However, let me choose a closer example for you.

How General Electric Collapsed Because of Action Fallacy

Jack Welch, one of the most celebrated corporate chieftains of his time, spent the last few years of his life regretting what he believed was the most important decision of his career:

He promoted Jeffrey Immelt as CEO of General Electric (GE) in 2001, Why did Mr. Welch choose Mr. Immelt as his successor when he had options like Mr. McNerney, who was known for his steady and effective leadership style?

Jeffrey Immelt : Ex-Ceo of Generral Electric, an example of Action fallacy
Jeffrey Immelt

It was Action Fallacy played a role here.

Welch was swayed by Immelt’s charm, political skills, and polished demeanour. Immelt, a former Dartmouth offensive tackle and Harvard Business School graduate, seemed to embody the dynamic and bold leader GE needed.

During the selection process, Immelt’s confident and aggressive approach stood out. Whenever Immelt met with Welch, he was in overdrive, showcasing his ability to take bold actions and make quick decisions. His high-profile initiatives and assertive style made him appear as a proactive leader who could steer GE through challenging times.

Despite warnings from some board members who believed Jim McNerney would be a better choice, Welch was captivated by Immelt’s dynamic persona.

Immelt took over as CEO just days before the September 11 attacks in 2001. His tenure was marked by several critical mistakes that significantly impacted GE’s fortunes. Despite his high-profile initiatives and aggressive strategies, many of his decisions backfired:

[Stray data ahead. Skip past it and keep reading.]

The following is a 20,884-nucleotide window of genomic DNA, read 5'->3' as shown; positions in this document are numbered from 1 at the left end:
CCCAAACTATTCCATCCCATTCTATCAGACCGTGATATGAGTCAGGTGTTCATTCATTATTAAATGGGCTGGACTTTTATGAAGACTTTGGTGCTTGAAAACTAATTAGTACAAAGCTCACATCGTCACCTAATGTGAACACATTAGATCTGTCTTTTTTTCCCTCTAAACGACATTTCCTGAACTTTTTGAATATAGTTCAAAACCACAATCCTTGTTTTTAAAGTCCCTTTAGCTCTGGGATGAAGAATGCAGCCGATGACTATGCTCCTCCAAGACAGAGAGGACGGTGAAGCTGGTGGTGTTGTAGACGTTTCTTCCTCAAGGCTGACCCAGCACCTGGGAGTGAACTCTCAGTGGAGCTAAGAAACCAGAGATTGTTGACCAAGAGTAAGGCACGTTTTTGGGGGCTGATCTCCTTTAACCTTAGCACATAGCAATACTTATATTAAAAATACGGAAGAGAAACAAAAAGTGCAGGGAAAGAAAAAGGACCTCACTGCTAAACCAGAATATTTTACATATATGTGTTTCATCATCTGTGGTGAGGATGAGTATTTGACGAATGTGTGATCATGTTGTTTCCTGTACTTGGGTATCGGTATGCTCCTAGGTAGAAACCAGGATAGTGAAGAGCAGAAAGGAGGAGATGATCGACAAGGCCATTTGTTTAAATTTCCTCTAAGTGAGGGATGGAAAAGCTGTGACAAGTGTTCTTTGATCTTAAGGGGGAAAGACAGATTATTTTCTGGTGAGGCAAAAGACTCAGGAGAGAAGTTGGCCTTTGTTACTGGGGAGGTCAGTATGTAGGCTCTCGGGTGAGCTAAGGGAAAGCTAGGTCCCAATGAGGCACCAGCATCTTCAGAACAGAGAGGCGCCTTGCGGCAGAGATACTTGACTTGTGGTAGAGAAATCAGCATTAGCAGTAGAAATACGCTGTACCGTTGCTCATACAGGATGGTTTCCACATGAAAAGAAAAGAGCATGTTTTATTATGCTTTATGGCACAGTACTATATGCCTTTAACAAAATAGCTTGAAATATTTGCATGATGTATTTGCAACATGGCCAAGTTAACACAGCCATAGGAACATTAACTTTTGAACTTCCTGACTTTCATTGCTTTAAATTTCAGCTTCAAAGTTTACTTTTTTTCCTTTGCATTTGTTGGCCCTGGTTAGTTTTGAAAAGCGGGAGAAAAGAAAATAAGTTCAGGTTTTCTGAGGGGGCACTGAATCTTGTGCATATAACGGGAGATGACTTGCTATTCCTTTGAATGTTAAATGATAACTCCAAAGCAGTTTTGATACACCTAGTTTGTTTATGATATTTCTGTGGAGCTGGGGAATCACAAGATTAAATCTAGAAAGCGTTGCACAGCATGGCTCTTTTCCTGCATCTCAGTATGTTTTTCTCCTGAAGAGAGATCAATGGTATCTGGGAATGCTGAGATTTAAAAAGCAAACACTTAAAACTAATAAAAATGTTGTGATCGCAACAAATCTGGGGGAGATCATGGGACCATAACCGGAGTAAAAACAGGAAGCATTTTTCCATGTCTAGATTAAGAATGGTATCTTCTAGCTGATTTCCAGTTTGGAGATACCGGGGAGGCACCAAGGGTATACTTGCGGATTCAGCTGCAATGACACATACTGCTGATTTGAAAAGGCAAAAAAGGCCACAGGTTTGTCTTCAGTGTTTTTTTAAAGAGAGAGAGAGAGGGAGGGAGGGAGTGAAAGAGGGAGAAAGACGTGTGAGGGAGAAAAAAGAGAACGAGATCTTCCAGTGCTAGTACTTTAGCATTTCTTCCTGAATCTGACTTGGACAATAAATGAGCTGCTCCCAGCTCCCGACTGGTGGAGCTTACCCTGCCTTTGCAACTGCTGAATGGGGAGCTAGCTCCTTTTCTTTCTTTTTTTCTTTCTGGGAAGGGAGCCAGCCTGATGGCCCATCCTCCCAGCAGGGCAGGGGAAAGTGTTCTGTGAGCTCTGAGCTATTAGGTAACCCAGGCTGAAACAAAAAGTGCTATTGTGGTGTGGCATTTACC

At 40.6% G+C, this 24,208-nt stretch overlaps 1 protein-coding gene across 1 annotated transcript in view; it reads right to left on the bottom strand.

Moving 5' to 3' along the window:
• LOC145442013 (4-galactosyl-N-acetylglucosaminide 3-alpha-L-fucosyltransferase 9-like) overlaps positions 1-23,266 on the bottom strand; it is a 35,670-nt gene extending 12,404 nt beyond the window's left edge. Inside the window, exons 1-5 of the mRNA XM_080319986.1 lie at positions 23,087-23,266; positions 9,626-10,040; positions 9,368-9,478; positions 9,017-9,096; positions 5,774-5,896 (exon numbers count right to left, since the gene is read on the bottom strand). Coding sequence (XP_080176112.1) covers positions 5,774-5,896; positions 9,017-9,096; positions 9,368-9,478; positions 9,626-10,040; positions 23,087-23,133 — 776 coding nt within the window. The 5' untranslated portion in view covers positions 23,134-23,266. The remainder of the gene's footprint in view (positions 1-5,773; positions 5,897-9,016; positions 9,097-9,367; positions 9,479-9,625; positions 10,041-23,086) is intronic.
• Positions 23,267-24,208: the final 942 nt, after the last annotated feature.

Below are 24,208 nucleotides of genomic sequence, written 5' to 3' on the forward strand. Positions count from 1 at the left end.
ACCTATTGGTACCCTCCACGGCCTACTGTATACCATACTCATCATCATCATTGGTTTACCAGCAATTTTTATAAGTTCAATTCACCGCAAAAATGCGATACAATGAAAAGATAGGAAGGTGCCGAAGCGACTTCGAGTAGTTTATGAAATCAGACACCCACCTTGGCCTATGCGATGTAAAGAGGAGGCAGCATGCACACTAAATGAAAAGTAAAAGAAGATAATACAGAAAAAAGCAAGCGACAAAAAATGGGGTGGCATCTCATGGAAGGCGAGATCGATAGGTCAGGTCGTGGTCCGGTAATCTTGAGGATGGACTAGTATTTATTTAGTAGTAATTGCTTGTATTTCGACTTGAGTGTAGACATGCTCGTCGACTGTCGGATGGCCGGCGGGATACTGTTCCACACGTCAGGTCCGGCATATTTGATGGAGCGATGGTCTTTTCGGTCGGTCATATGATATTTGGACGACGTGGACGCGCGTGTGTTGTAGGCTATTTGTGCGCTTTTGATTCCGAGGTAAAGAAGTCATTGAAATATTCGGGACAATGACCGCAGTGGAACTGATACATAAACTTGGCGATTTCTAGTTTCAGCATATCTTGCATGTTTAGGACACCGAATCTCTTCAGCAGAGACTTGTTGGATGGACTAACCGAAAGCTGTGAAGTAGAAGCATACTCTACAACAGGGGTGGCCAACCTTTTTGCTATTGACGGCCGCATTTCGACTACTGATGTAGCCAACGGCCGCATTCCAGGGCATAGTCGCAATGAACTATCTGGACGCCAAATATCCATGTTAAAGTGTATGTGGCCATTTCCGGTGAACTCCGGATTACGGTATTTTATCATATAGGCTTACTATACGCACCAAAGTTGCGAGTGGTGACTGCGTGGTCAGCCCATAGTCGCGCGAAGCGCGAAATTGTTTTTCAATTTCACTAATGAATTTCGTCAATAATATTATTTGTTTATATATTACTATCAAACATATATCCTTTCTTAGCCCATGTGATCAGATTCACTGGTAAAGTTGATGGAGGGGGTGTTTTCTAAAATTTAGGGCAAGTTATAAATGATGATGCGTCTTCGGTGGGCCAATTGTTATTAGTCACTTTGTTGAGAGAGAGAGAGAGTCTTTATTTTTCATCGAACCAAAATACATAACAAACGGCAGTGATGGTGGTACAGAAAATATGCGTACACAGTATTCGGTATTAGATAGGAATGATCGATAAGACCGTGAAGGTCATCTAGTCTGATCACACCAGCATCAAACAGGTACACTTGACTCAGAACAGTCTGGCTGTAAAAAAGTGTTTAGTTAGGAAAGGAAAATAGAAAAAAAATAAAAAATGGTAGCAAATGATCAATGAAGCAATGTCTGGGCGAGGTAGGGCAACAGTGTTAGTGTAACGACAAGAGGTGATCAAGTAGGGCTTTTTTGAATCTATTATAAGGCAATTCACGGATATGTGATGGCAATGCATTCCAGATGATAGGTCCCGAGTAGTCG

How Immelt’s Action Fallacy Spoiled GE

Selling NBC Universal: Immelt sold GE’s majority stake in NBC Universal, including its television network and Hollywood studio, too cheaply. This decision was made in panic during the financial crisis, leading to significant financial losses for GE.

Overpaying for Acquisitions: Immelt made several high-cost acquisitions that did not yield the expected returns. These acquisitions strained GE’s finances and did not contribute to the company’s growth as intended.

Image credit: Fortune & Bloomberg
Image credit: Fortune & Bloomberg

Dismantling GE Capital: GE Capital was a highly profitable yet risky part of GE’s business. Immelt dismantled it but failed to replace its lost earnings, which hurt GE’s overall profitability.

Ignoring Talent: Immelt was known for his “know-it-all” attitude, as described by Welch. This attitude drove away talented executives who felt unheard and undervalued. His inability to listen and collaborate effectively led to a loss of valuable leadership within the company.

Under Immelt’s leadership, GE’s market value plummeted. By the time he stepped down, GE had lost over $150 billion in market value. Today, GE has been reduced to a shadow of its former self, it split into three separate companies. The finalisation of the split occurred on April 2, 2024.

Redefine Leadership

We need to rethink our idea of what makes a good leader. We should celebrate leaders who are good at preventing crises, not just those who react to them.

This means recognising the importance of “boring management” – the unglamorous work of planning, process building, and team building. This is where true leadership lies.

Instead of focusing on dramatic actions and crisis management, we should value leaders who work quietly and effectively to prevent problems before they arise.

For founders looking to identify true leaders, it’s important to look beyond charisma and bold actions. Pay attention to candidates who demonstrate strong planning and risk management skills.

Look for individuals who have a track record of building efficient processes and fostering team collaboration. Ask about their experiences in preventing issues rather than just handling crises.

True leaders are those who ensure stability and long-term success through careful, steady work. Recognising and promoting these qualities can help create a more resilient and effective organisation.

This Is my answer for how to Identify a True Leader.

How to make Better Decisions with Marcus Aurelius Approach, read here.